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Those are Bubba tracks, and fairly serious The cover can be replaced or repaired with a soldered-in liner. Here's what I see from the excellent pictures.

Post mortem on a Bubba job--The shoulder area of the spindle is visible and its plain to see the proper cartridge lays in that two diameter trough: Body, the neck and bullet. By trying to stuff a 62 mm case in a 54 mm spindle, the body of the case hit the shoulder area which made the cartridges lay at an angle with the bullet splayed outward. Bubba ground away the cover so the bullets would clear rather than moving the shoulder forward in the spindle to make it fit right. To fully support the cartridges as they rotate, that cover has to be fitted to hold them against the spindle.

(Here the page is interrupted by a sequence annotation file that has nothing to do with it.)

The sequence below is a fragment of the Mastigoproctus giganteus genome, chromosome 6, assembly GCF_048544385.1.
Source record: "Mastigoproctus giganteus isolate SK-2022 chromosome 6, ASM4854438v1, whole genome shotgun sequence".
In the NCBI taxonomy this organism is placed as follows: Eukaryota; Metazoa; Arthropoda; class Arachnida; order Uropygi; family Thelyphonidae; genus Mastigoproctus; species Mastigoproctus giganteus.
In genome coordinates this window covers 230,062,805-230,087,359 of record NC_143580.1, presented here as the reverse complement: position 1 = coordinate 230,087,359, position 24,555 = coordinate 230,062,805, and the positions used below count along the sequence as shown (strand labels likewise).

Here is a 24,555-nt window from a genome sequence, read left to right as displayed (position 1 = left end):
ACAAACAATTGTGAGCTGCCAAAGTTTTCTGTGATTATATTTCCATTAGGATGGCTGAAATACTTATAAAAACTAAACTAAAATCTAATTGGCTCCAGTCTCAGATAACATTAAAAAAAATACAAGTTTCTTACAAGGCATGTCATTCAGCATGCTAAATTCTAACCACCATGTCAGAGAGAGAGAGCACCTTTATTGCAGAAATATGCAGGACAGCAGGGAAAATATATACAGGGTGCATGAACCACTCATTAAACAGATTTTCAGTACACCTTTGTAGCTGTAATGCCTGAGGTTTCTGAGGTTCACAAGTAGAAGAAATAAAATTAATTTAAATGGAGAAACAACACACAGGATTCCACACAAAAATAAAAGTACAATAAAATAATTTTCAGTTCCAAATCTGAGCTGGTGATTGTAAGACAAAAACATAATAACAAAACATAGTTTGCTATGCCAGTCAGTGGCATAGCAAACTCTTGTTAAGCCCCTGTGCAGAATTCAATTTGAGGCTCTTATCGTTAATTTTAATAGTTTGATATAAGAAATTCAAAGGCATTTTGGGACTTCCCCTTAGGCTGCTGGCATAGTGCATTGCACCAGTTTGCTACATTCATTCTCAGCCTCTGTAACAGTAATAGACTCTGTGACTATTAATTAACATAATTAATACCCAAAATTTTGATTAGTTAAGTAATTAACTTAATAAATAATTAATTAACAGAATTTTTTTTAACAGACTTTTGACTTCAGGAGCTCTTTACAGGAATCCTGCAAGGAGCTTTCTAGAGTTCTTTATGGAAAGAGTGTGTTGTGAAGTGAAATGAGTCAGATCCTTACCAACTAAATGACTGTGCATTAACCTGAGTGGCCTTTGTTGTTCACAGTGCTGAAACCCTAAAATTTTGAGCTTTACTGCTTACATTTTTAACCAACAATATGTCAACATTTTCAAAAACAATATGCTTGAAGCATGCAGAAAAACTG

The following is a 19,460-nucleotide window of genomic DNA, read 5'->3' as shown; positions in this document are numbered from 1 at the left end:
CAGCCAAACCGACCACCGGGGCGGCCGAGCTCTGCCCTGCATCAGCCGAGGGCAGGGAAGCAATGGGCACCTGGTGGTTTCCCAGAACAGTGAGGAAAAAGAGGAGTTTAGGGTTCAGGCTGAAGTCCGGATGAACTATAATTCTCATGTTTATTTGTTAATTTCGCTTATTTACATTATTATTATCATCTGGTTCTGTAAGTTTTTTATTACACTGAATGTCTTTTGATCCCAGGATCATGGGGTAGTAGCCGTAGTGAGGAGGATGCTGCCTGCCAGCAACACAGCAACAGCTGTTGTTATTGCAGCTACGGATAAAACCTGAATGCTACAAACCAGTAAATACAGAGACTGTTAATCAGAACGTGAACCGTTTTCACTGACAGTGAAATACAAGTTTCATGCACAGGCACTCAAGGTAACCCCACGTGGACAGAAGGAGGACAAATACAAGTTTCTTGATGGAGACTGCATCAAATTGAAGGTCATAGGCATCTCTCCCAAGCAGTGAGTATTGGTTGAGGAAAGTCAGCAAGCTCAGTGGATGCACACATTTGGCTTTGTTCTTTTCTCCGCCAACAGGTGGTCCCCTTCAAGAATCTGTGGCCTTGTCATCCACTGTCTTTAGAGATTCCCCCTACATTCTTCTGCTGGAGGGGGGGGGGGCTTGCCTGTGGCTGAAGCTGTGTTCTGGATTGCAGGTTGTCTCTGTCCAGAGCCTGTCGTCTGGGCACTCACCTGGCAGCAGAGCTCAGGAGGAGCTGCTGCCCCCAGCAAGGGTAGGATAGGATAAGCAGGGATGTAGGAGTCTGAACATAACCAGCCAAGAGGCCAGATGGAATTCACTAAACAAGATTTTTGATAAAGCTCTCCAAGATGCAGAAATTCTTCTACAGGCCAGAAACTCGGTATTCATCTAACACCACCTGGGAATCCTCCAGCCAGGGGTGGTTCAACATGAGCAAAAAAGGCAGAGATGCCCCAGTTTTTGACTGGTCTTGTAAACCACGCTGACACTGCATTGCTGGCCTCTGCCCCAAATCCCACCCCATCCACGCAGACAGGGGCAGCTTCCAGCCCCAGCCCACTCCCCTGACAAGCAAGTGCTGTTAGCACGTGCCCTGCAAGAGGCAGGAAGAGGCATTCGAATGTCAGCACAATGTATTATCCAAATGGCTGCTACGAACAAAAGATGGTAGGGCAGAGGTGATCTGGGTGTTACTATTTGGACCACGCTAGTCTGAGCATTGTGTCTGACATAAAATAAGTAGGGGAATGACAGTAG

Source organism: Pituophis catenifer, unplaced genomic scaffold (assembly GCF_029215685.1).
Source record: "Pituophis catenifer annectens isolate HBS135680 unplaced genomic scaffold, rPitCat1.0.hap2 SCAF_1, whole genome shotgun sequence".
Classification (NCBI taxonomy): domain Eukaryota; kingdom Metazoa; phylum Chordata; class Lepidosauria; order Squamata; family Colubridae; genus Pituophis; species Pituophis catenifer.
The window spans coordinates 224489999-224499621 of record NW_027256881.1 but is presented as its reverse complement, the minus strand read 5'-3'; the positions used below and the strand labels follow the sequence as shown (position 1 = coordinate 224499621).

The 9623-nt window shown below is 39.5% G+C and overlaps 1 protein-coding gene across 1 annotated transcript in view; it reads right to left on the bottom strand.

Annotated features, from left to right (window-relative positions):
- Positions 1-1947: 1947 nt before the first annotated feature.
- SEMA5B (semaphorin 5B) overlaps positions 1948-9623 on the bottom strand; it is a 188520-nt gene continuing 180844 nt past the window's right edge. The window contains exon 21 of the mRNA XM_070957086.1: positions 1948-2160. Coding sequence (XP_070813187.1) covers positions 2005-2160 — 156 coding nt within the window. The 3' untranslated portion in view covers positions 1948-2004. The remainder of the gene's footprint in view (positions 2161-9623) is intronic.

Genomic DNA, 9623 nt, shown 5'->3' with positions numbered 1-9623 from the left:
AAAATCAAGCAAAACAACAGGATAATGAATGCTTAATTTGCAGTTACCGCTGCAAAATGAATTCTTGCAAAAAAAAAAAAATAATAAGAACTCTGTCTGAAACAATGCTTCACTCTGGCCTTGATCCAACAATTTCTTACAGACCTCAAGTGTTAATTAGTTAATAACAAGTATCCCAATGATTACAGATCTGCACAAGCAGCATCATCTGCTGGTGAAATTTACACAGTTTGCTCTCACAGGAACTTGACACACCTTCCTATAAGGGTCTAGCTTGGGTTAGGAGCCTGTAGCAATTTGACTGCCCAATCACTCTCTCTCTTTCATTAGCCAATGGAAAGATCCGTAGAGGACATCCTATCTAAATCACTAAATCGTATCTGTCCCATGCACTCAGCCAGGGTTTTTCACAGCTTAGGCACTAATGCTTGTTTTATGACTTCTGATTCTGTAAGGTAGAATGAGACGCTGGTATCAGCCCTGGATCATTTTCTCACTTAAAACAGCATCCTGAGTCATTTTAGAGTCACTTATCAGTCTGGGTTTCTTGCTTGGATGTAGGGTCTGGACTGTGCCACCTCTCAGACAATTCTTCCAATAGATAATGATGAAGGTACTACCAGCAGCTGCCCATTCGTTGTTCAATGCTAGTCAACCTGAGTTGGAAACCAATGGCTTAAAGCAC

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Discussion Starter #11
I can only say that I believe you... because I don't know what it is supposed to look like.

Any chance that you can point me to a picture?
 

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I just slapped myself for repeating the wrong length....8x56MS.

The MS case is slightly smaller than the 30-06 and the rims drag on the 'saddle' when it's latched in the gun. Bubba ground away enough to allow them to clear in the rear and then had to grind considerably in the front to clear round 'propped up' by the short shoulder of the spindle.

It would be important to know if any grinding was done to the bottom of the receiver....